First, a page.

A Long, Hot Week

For those of you that don’t live in the mid-Atlantic region, you may not know that last Friday Virginia, West Virginia, Tennessee, Ohio, and other areas were hit with what is know to the meteorological world as a derecho. According to our buddies at Wikipedia “A derecho ( /dəˈreɪtʃoʊ/; Spanish pronunciation: [deˈɾetʃo]; duh-RAY-cho) is a widespread, long-lived, straight-line windstorm that is associated with a fast-moving band of severe thunderstorms.”
I had never heard of this type of storm before, but boy does it scare the pants off of you! They are apparently characterized by quick, unexpected onset of very high speed winds. And unexpected it was. I was out Friday night at a church function, and a friend of mine dropped me at my car afterwards. While chatting for a few minutes she noticed what she said was red lightening. I thought it was more likely a fireworks show since the 4th of July wasn’t far off.
Well I was wrong.
A few seconds later wind gusts started picking up great speed, and we thought it best to say our goodbyes and head home quickly.
It took almost 30 minutes to drive what normally takes only 15 minutes, and because of the clouds and wind my cell phone was malfunctioning. Beard and Bitsy Girl were at home in this, and I couldn’t let them know I was on my way.
By what I can only call the grace of God I made it home safely to my, albeit eccentric, weather-fanatic husband who had since filled our bathtub with pillows and blankets and had our daughter laying in it. He had seen tornadoes before and worried one was on its way to us.
Luckily for us, there was no tornado, and through 70-90 mph winds our humble little home survived no significant damage.
Except we lost power.
We were very fortunate to have been welcomed into the home of friends on Saturday evening, with whom we stayed for two nights.
Bitsy Girl and I did have to survive Friday night and Saturday without power, and I’d like to share a few of the things we did to stay cool.


  1. We left our windows open Friday night after the wind had died down.  The temperature dropped both outside and in the house to a comfortable 75ish (I had no way of knowing since our thermostat is electric).  Once I felt the humidity kick in again in the morning (around 10 am) I shut all of the windows.  I left all of the blinds shut to block the sunlight.
  2. We wore as little clothing as possible.  This is obviously going to keep us cool.  In addition, I kept splashing a little water on the backs of our necks, knees, and the insides of our elbows.  Believe it or not, by splashing water on these spots you cool down the blood in your circulatory system fairly quickly, therefore cooling down your body quickly.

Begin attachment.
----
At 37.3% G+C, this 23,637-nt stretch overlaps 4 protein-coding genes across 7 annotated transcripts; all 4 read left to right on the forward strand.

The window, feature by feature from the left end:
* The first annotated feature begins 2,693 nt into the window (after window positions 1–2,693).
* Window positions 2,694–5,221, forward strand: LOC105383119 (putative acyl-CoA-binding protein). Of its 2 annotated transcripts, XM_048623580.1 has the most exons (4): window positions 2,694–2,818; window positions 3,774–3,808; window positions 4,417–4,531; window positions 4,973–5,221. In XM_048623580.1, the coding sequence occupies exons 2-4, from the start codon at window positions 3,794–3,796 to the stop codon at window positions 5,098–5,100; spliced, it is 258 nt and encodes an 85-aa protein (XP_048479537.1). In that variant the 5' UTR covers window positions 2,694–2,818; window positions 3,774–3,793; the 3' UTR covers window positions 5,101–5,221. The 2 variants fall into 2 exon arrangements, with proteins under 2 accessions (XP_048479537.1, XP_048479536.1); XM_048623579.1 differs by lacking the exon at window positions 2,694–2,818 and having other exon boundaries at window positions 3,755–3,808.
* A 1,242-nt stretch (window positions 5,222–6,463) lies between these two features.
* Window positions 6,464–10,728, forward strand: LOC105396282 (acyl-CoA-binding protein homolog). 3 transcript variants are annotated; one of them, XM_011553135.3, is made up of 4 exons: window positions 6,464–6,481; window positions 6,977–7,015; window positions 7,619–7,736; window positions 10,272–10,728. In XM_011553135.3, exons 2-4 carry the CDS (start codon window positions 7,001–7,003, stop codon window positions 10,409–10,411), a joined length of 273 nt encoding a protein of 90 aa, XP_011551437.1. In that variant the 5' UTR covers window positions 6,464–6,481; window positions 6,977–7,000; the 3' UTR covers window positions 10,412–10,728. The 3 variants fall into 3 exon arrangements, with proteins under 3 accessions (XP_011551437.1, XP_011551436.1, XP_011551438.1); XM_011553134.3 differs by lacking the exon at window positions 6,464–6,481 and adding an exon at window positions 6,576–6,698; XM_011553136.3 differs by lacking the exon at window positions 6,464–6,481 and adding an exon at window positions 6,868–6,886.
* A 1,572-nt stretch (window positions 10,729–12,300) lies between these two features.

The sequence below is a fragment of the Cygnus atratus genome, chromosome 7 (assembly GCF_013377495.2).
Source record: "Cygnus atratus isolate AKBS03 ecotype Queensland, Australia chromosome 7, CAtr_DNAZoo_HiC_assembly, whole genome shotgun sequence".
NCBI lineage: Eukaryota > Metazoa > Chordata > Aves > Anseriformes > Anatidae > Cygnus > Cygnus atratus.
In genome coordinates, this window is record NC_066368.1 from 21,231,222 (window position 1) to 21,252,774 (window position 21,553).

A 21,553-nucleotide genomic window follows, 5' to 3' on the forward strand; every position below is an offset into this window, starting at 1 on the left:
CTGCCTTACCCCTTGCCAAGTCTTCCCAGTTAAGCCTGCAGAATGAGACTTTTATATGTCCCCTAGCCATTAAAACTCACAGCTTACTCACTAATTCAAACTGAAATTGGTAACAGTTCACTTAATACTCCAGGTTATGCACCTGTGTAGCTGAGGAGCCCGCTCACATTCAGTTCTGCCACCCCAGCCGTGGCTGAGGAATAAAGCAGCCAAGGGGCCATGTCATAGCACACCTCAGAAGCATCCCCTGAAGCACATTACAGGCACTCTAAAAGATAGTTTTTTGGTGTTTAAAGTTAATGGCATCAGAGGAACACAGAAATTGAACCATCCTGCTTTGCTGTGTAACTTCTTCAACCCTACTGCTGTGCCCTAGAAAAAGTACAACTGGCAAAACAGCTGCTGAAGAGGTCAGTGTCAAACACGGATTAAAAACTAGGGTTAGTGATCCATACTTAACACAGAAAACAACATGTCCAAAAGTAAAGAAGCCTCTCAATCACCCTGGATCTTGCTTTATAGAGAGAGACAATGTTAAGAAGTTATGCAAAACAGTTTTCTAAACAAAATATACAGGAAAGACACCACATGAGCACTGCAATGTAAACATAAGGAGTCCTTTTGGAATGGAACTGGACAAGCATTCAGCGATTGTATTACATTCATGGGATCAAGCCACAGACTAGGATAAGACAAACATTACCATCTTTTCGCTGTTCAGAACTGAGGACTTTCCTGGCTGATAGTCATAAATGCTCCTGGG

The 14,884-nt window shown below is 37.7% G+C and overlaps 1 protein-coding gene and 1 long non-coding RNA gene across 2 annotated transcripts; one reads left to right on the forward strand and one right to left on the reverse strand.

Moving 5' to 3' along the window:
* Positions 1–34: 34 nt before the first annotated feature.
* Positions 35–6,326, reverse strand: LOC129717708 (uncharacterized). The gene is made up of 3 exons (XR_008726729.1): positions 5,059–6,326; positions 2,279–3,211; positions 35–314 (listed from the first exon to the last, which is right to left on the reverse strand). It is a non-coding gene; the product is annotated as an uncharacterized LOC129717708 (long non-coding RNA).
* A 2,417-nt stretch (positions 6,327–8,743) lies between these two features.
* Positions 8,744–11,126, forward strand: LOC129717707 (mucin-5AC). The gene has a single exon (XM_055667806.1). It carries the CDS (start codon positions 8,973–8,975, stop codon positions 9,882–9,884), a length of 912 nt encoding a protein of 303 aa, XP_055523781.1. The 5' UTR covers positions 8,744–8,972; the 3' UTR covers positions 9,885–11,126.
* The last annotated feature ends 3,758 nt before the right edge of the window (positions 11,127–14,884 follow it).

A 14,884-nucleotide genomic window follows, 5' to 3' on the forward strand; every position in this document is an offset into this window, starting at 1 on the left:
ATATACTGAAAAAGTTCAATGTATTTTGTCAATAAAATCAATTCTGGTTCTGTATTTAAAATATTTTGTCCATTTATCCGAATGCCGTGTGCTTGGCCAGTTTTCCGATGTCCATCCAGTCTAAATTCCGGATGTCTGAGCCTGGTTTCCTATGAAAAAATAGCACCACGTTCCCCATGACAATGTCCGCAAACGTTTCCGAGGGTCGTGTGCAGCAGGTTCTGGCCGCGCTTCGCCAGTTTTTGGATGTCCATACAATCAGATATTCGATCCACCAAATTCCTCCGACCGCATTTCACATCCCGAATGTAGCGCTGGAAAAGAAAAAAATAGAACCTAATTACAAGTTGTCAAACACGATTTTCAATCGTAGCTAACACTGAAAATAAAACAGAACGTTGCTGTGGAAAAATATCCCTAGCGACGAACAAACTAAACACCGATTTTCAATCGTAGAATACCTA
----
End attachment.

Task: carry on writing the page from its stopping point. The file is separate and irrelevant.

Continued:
3. We bought water.  Again, obviously.  We have well water here at the DP Home, so when the power goes out, we have no water.  And when it’s going to be 101 degrees outside, pregnant ladies and babies need to drink a lot of water.  And drink a lot of water we did.
  4. We sought shelter in cool places.  Some places in a nearby city still had power, including, of course, the mall, and many other stores.  Bitsy Girl and I stopped by to say hello to Beard at work (which also had A/C), then met my in-laws for lunch at the mall food court, then went to Sam’s, all of which were electrically cooled.  🙂
  5. We did not open the fridge or freezer.  I had read on the US FDA website that food in a full freezer can stay safe for up to 48 hours if you do not open the door.  Our freezer isn’t usually fully packed, but I did manage to make it to Sam’s club to buy about 20 pounds of frozen vegetables to quickly shove in my freezer.  They were out of ice, and that was the cheapest and bulkiest thing I could find to stuff my freezer with.
  6. We planned to barbeque.  By the time our power was turned back on Monday afternoon, Beard and I had some meat in the freezer that had defrosted.  Although it was safe to cook and eat, it was not safe to refreeze.  Having just turned the A/C back on after 4 days of 86 degree temperatures inside the house, I wasn’t about to turn on the stove.  So we invited some friends over and grilled our chicken and bratwursts.  Some of our friends had brought some sides and snacks that also would not have been able to be re-frozen.  It was a fun way to celebrate the return of electricity.

What other tips do you guys have for surviving without air-conditioning and electricity in a heat wave?  

2 thoughts on “A Long, Hot Week”

  1. Wasn’t that storm a trip?! I live in Ohio and dealt with all of the same problems too. I have a well too, and didn’t have power for a few days, and I was getting slightly annoyed at the people whose biggest complaint about not having power was that they couldn’t watch TV! At least they could flush the toilet!

    I grew up with well water and my mom taught a trick that I’ve never forgotten – when you know a storm is coming, fill up a bucket or two of water and fill up a bathtub or sink. That way, you’ll have water for washing and flushing. I didn’t know this storm was coming, so I didn’t do this unfortunately.

  2. That was quite a storm, yes! I’m surprised you guys got rain in Ohio. The weirdest thing about this storm was it actually didn’t rain very much at all. Maybe 1/4″ tops. It was mostly just 80 mph winds gusting through. I will remember that trick for next time, though; I would hate to be without flushing water the next time the power goes out. 😛

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